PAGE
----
The gross value added is an economic indicator that only records the added value created in the production process. It is calculated by deducting intermediate consumption from production values and is valued at production prices, i.e. without taxes and taking into account subsidies on goods. As part of the production approach can be selected from the gross value added GDP calculated.
In this lesson we explain the meaning of gross value added and show you how it is calculated. At the end you will have the opportunity to put your newly acquired knowledge to the test with a few exercises.
English: Gross value added
Why should you know gross value added?
According to aviationopedia, the gross value added is one of the most important economic indicators and is part of the generation calculation, on the basis of which the gross domestic product is calculated. It is therefore also essential for determining the national accounts (VGR), as it corresponds to the services provided by the individual economic sectors.
Determination of gross value added
The determination of the gross value added is a necessary component in order to be able to calculate the gross domestic product as part of the production calculation.
This is done by adding up the production values of the companies or the individual economic sectors. A company’s output value is the totality of sales and services, which are then valued at market prices. In addition, there are trade goods to other economic entities, whereby VAT is always disregarded.
The production value for the following economic sectors is then calculated using the production costs:
- Agriculture, forestry and fishing
- construction industry
- Commerce, hospitality and transport
- Financing, rental and business services
- Public and private service providers
The output values of the economic sectors listed here are determined individually and then added up in order to obtain the overall economic output value as the result. However, it is important here that all advance payments are deducted. Otherwise, the result would be too high due to double counting.
The general formula for calculating gross value added is therefore:
Determination of gross value added
When making the calculation, care must therefore be taken to deduct all goods and services that one economic entity has previously received from another in order to use it for its own production.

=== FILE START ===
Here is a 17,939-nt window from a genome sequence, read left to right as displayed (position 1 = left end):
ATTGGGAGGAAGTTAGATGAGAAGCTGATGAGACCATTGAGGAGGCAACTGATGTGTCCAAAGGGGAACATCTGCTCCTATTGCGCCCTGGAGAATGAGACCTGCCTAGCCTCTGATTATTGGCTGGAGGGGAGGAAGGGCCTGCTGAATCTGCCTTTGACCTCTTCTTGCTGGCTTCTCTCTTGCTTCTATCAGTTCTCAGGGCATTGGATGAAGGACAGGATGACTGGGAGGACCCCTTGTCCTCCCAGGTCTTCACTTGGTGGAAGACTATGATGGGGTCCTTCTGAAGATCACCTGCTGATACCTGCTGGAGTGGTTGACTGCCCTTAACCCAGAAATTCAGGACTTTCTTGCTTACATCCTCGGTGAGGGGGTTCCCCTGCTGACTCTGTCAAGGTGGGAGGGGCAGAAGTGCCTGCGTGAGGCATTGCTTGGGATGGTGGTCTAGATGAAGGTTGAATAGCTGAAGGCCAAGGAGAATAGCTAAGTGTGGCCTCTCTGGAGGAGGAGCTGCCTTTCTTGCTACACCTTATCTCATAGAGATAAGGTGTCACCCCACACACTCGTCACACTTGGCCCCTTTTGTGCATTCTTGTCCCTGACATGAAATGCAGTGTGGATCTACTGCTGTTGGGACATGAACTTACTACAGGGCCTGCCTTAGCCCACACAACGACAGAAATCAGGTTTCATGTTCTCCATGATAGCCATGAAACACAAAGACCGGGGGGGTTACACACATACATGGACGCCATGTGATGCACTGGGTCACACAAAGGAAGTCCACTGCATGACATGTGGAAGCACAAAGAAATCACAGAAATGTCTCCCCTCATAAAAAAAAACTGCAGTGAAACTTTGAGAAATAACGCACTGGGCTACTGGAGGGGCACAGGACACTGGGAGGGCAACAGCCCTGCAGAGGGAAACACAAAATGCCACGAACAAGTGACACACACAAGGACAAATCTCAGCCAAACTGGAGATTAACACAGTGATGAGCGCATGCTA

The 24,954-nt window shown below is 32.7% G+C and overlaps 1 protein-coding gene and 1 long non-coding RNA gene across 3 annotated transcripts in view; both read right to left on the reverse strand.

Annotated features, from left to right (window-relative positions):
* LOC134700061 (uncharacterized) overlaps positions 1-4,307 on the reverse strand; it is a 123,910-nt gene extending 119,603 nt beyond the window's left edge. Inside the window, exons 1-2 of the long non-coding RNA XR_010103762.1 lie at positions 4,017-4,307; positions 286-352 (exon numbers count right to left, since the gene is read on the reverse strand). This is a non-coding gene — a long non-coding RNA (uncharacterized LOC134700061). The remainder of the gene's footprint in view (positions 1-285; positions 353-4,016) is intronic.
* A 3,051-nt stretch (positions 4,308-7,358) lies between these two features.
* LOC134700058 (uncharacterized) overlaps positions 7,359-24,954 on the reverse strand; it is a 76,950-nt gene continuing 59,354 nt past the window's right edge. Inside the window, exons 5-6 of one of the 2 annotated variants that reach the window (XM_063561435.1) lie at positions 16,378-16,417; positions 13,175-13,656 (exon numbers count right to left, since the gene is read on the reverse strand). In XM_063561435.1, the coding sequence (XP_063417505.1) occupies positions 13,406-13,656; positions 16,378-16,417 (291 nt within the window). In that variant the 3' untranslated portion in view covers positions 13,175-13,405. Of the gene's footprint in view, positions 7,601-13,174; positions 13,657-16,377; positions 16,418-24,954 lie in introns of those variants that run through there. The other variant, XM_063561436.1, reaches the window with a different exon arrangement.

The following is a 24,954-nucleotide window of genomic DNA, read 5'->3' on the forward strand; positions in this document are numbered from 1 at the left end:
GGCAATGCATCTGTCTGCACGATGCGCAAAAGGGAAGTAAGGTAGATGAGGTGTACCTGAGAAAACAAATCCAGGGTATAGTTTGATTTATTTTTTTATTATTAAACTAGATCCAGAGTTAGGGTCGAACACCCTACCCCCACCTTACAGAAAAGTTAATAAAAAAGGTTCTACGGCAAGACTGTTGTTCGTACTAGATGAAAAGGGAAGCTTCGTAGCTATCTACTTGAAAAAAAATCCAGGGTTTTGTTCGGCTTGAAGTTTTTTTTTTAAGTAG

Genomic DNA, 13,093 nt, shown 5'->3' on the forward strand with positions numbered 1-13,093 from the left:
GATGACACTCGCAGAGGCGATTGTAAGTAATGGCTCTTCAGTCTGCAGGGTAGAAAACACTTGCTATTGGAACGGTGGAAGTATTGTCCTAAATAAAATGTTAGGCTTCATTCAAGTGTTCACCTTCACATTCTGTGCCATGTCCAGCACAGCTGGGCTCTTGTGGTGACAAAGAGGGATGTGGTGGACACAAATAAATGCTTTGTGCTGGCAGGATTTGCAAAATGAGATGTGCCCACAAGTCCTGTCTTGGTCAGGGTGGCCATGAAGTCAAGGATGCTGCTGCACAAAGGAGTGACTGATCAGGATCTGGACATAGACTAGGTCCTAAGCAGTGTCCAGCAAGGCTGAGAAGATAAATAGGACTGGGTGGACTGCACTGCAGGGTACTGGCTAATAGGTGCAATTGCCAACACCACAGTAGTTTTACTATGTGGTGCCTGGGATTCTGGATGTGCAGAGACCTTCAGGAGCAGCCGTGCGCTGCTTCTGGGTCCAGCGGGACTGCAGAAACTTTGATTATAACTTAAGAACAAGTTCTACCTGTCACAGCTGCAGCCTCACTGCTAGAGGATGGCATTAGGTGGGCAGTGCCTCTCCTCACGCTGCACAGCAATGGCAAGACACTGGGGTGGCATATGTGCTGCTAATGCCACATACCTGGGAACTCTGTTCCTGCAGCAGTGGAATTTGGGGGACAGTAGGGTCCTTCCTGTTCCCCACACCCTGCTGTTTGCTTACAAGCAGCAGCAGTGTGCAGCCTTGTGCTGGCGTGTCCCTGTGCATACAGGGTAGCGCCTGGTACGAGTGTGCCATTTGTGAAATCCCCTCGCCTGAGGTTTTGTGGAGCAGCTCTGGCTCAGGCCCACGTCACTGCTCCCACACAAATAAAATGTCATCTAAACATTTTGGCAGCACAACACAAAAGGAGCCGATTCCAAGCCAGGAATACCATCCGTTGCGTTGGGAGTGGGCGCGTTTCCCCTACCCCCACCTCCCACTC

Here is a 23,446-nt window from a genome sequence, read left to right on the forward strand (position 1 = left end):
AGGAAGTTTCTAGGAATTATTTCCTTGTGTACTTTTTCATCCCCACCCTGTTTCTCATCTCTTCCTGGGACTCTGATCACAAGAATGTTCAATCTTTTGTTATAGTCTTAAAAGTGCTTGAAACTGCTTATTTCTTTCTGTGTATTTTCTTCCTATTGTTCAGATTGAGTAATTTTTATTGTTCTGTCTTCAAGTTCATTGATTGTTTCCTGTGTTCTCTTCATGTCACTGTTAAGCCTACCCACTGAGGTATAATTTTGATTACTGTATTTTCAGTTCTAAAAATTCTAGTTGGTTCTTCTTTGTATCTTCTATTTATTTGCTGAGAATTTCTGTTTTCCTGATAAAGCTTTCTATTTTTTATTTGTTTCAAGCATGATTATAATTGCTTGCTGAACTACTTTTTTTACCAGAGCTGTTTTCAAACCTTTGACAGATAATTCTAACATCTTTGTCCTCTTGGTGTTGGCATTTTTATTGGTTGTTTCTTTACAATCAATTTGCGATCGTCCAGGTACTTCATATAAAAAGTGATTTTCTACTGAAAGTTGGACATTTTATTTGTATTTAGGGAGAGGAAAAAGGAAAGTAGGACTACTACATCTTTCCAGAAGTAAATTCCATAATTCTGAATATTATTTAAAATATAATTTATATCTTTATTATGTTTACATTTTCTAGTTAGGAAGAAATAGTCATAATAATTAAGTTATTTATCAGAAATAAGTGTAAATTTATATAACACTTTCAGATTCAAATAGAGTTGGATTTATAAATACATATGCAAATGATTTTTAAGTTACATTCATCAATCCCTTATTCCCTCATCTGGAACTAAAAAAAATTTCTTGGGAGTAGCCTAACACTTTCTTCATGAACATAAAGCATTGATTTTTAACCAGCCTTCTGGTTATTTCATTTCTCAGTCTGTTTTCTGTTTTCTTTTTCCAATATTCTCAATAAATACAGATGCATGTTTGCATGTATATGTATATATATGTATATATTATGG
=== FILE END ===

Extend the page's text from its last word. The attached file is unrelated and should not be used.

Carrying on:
The cumulative value added of all economic sectors is also the “unadjusted gross value added”. In order to calculate the adjusted gross value added and thus the gross domestic product from this, the imputed bank charges are also deducted.
|Production values of all economic sectors at market prices
|Value creation of the economic sectors
|unadjusted gross value added
|imputed bank charges
|adjusted gross value added
Example: Calculating the gross value added
A furniture manufacturer purchases raw materials worth € 50 per piece for the production of a filing shelf. He sells the finished product for € 75 to an office furniture wholesaler, who delivers the shelf to specialist office equipment stores for € 100 each. They then offer the shelf to their customers for sale for € 125.
If one were to proceed as follows, simply adding up the revenues of the individual companies, the calculation would look like this:
50 € + 75 € + 100 € + 125 € = 350 €
The original value of the raw materials would be included seven times in this value, since the prices were added here, but not the pure value added. The result would be too high gross value added. If the advance payments are deducted, the invoice looks like this:
50 € + (75 € – 50 €) + (100 € – 50 € – 25 €) + (125 € – 50 € – 25 € – 25 €) = 125 €
The gross value added thus corresponds to the retail price of the specialist shop.